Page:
More people smoke worldwide today than in 1980, as population growth surges and cigarettes gain popularity in countries such as China, India and Russia, researchers said on Tuesday.
For instance, China boasted nearly 100 million more smokers in 2012 than it had three decades ago, even though its smoking rate fell from 30 to 24 per cent in that span, said the findings in the Journal of the American Medical Association.
The rise in the number of smokers comes despite overall declines in the smoking rate in recent decades, as many people have realised the health dangers of tobacco, said the report.
The data was published as part of a series of tobacco-related articles to coincide with the 50th anniversary of the first US Surgeon General’s report on the risks of smoking.
“Since we know that half of all smokers will eventually be killed by tobacco, greater numbers of smokers will mean a massive increase in premature deaths in our lifetime,” said co-author Alan Lopez of the University of Melbourne.
The study, led by the Institute for Health Metrics and Evaluation at the University of Washington, measured data from 187 countries.
It found that the global smoking rate among men was 41 per cent in 1980, but has since declined to an average of 31 per cent.
Among women, the estimated prevalence of daily tobacco smoking was 10.6 per cent in 1980, and by 2012 that had fallen to 6.2 per cent.
The most rapid decrease began in the mid-1990s, but smoking has actually risen again among men since 2010, said the findings.
“This deceleration in the global trend was in part due to increases in the number of smokers since 2006 in several large countries including Bangladesh, China, Indonesia and Russia,” said the study.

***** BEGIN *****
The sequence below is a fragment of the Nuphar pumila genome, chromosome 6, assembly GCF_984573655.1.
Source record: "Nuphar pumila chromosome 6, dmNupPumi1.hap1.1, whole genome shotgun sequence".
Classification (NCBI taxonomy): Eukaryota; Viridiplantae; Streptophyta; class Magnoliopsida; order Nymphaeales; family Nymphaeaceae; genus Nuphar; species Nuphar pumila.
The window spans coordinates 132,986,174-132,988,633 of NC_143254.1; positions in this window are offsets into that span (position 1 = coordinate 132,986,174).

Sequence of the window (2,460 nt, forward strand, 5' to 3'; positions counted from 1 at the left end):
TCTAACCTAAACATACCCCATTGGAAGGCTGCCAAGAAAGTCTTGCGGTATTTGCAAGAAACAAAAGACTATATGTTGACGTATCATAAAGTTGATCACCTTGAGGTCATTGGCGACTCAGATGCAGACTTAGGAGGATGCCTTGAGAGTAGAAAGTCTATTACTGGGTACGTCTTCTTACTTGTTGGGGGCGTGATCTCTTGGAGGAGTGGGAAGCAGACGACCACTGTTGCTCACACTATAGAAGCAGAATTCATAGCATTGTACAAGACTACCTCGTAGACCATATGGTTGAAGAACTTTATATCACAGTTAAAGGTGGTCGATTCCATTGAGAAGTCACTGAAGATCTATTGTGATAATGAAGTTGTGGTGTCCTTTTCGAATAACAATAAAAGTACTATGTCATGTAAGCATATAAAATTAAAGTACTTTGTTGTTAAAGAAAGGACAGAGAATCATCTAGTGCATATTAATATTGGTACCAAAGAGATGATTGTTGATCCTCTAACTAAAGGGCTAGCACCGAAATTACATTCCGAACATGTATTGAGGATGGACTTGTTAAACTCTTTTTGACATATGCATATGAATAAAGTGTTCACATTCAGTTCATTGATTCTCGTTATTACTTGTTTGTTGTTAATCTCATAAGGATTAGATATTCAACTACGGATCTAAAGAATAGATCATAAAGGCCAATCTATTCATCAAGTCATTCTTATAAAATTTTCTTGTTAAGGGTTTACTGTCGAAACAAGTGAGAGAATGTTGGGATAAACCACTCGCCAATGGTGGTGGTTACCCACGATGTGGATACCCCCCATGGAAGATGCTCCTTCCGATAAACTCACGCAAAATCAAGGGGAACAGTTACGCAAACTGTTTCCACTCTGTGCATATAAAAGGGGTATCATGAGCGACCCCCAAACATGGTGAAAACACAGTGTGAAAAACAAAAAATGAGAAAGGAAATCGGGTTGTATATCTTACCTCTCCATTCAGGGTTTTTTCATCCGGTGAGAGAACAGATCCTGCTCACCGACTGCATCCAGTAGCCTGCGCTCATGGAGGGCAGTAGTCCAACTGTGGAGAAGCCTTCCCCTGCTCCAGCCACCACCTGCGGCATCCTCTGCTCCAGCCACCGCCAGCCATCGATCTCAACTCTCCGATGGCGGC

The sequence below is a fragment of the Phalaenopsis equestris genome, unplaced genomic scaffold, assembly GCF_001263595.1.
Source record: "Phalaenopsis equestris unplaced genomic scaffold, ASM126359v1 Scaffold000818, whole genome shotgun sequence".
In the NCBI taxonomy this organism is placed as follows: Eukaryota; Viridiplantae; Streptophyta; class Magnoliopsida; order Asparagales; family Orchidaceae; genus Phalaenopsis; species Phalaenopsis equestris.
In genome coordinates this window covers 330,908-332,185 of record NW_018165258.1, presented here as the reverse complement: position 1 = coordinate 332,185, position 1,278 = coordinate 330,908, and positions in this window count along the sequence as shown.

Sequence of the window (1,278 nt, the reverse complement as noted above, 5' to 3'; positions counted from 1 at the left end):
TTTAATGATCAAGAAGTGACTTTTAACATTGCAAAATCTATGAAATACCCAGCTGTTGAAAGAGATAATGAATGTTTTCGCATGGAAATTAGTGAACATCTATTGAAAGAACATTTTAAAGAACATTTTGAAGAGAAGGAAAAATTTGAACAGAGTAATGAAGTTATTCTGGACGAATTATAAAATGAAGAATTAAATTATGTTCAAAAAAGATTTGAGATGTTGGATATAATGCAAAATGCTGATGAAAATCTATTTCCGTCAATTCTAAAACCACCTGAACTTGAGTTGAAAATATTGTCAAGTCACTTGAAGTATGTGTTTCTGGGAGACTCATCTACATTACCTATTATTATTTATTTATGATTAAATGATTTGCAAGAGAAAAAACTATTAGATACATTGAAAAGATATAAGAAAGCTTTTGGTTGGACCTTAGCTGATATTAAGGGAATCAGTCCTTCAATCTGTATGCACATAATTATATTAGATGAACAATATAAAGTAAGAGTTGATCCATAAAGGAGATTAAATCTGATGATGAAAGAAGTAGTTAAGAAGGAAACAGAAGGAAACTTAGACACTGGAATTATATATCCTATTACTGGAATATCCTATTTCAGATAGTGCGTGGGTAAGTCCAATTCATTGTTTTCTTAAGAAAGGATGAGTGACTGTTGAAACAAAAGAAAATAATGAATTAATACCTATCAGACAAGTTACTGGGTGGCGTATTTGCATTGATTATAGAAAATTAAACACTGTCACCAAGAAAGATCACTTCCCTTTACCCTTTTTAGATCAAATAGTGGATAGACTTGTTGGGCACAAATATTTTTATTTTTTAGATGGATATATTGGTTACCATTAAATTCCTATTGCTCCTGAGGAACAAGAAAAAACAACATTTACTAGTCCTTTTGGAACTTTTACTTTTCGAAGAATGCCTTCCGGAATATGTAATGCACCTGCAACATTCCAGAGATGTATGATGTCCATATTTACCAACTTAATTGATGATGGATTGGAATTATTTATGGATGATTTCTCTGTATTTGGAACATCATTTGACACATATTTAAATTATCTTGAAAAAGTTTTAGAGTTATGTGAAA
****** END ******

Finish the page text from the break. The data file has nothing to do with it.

China had 182 million smokers in 1980, and nearly 282 million in 2012, it said.
India gained 35 million smokers – bringing its total to 110 million – even though the smoking rate fell from 19 to 13 per cent of the population.
Russia, where about one third of people smoke, has added one million smokers since 1980.
Globally, the number of smokers has climbed from 721 million in 1980 to 967 million in 2012.
The number of cigarettes smoked annually has also risen 26 per cent over the past three decades.
“The greatest health risks are likely to occur in countries with high prevalence and high consumption,” said the study.
Those countries include China, Greece, Ireland, Italy, Japan, Kuwait, Korea, the Philippines, Uruguay, Switzerland and Russia, it said.
The highest smoking rates among men in 2012 were in East Timor (61 per cent) and Indonesia (57 per cent), followed by Armenia (51.5 per cent), Russia (51 per cent) and Cyprus (48 per cent).
Top countries for women smokers were Greece (34.7 per cent) and Bulgaria (31.5 per cent).
Austria had a female smoking rate of 28.3 per cent, followed by France (27.7 per cent) and Belgium (26.1 per cent).
A larger proportion of women in France smoked in 2012 (28 per cent) than 1980 (19 per cent), while the rate for men went the opposite direction, declining from 42 per cent to 34 per cent.
In all, France had 14 million smokers in 2012, two million more than in 1980.
The study also measured how many cigarettes on average were consumed per smoker each day in 2012, and found Mauritania was the highest with 41, or two packs a day.
Saudi Arabia’s smokers averaged 35 cigarettes per day, and Taiwan’s 32.
“As tobacco remains a threat to the health of the world’s population, intensified efforts to control its use are needed,” said the study.
The research also examined where the biggest gains against smoking have been made since 1980, particularly in countries where more than one in five people smoked.
Iceland, Mexico and Canada had the most significant declines (3 per cent), followed by Sweden, Norway and Denmark.
The United States, New Zealand, Australia and Britain rounded out the top 10 for the drop in smoking rates.
The US smoking rate went from 30.6 per cent in 1980 to 15.8 per cent in 2012. A similar trend was seen in Australia.
“Globally, there has been significant progress in combating the deadly toll of tobacco use,” said Matthew Myers, president of the Campaign for Tobacco-Free Kids, who was not involved in the study.
“Where countries take strong action, tobacco use can be dramatically reduced.”